Condenser Coil Cleaning
Regular coil maintenance, including annual cleaning, enhances the unit’s operating efficiency by minimizing: compressor head pressure and amperage draw; evaporator water carryover; fan brake horsepower, due to increase static pressure losses; airflow reduction.
At least once each year, or more often if the unit is located in a “dirty” environment, clean the condenser coils using the instructions outlined below. Be sure to follow these instructions as closely as possible to avoid damaging the coils.
Microchannel (MCHE) Coils
DO NOT use any detergents with microchannel coils. Use pressurized water or air ONLY, with pressure no greater th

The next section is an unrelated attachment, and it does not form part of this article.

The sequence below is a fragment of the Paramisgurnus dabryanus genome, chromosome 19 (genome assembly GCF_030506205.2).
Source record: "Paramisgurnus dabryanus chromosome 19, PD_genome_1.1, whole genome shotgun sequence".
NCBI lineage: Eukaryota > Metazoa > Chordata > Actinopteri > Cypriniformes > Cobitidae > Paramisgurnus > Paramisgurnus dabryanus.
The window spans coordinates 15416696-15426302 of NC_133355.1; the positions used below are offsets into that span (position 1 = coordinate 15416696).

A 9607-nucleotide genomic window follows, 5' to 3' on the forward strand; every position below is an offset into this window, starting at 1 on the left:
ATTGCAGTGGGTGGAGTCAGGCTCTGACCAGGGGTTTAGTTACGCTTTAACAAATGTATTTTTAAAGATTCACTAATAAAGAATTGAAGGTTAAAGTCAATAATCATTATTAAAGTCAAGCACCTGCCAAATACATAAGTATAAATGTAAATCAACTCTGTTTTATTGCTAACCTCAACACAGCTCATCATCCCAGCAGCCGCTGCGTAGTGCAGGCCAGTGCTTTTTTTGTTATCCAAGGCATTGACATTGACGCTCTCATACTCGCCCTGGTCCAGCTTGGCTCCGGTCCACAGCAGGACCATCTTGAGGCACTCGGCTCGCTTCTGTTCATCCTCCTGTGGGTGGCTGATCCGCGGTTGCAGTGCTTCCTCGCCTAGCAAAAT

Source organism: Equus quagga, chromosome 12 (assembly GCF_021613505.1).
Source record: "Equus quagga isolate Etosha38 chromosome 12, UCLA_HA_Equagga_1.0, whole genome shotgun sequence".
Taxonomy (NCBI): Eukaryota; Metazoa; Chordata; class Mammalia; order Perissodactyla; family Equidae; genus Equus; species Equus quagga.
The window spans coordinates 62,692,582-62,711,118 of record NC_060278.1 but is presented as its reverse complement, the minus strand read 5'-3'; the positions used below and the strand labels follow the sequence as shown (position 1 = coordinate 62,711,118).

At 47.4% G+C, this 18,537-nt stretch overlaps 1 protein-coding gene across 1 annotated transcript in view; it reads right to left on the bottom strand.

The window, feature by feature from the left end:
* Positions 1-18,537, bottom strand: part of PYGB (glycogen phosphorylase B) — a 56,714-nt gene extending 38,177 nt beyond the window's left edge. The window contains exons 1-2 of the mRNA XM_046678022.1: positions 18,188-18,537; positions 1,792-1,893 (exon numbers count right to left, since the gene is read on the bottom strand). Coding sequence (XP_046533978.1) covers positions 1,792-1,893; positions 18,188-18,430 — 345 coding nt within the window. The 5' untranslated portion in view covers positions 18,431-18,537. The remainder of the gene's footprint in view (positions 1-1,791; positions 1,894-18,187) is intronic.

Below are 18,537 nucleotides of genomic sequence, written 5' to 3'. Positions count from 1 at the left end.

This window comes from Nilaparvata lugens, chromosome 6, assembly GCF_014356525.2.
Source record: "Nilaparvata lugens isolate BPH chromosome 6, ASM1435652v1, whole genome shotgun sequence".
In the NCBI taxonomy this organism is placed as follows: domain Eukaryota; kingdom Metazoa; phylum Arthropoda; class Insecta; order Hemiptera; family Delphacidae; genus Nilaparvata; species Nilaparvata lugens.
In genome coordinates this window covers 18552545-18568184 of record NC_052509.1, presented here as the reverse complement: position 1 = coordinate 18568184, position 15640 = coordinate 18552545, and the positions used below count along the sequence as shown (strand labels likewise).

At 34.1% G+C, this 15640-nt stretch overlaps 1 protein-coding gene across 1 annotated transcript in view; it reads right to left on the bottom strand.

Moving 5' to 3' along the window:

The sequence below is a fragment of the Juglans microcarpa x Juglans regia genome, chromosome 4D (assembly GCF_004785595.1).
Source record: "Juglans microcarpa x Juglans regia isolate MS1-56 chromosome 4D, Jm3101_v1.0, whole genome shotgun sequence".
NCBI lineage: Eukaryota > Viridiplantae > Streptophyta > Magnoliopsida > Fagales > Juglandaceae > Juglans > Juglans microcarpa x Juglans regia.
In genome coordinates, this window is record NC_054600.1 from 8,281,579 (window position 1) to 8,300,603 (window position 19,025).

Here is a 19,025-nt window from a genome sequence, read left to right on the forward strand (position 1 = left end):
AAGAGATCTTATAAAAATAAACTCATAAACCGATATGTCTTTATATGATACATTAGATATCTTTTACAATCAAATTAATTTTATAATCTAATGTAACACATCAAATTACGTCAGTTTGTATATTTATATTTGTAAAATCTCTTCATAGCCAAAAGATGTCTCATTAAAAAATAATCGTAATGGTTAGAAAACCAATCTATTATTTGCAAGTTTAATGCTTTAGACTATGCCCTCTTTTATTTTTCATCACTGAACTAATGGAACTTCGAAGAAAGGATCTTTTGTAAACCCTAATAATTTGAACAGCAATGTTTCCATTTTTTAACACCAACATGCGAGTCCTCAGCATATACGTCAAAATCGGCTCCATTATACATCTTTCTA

Due to the soft material and thin walls of the MCHE coils, the traditional field maintenance method recommended for Round Tube Plate Fin (RTPF) coils does not apply to microchannel coils.
Moreover, chemical cleaners are a risk factor to MCHE due to the material of the coil. The manufacturer does not recommend the use of chemical cleaners to clean microchannel coils. Using chemical cleaners could lead to warranty claims being further evaluated for validity and failure analysis.
The recommended cleaning method for microchannel coils is pressurized water or air with a non-pinpoint nozzle and an ECU of at least 180 with pressure no greater than 600 psi. To minimize the risk of coil damage, approach the cleaning of the coil with the pressure washer aimed perpendicular to the face of the coil during cleaning. Optimum clearance between the sprayer nozzle and the microchannel coil is 1”–3”.
For future reference, you may find it helpful to record the unit data requested below in the blanks provided.
Source: Trane (www.trane.com)